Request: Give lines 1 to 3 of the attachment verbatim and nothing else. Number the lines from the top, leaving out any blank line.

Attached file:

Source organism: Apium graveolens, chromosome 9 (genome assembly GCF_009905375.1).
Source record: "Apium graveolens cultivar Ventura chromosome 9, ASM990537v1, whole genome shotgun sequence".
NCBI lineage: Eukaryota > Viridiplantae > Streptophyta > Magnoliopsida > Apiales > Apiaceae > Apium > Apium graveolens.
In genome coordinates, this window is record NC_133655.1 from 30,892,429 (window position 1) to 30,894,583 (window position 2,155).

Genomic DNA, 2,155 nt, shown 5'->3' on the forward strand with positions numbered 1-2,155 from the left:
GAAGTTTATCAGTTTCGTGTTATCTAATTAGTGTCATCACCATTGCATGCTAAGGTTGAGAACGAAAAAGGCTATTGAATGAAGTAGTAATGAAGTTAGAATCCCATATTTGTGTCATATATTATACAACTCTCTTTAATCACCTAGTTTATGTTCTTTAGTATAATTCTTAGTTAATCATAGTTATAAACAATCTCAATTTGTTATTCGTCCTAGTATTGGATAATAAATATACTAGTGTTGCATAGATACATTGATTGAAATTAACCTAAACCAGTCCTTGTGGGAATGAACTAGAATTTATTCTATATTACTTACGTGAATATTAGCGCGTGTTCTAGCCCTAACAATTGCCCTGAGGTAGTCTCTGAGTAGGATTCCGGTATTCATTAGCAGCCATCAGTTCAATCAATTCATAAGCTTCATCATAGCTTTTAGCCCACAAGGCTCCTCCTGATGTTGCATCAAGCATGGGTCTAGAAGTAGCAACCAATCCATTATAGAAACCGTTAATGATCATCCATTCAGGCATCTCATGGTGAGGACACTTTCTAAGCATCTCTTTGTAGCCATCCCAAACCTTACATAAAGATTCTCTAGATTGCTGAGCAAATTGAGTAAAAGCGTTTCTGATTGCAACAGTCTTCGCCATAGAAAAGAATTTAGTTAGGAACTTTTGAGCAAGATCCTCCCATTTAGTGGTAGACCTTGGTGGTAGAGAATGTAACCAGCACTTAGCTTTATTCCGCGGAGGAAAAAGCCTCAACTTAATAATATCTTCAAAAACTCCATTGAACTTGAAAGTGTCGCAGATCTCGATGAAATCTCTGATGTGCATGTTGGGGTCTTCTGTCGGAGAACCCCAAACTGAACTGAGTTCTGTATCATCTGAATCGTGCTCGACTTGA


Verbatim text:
Source organism: Apium graveolens, chromosome 9 (genome assembly GCF_009905375.1).
Source record: "Apium graveolens cultivar Ventura chromosome 9, ASM990537v1, whole genome shotgun sequence".
NCBI lineage: Eukaryota > Viridiplantae > Streptophyta > Magnoliopsida > Apiales > Apiaceae > Apium > Apium graveolens.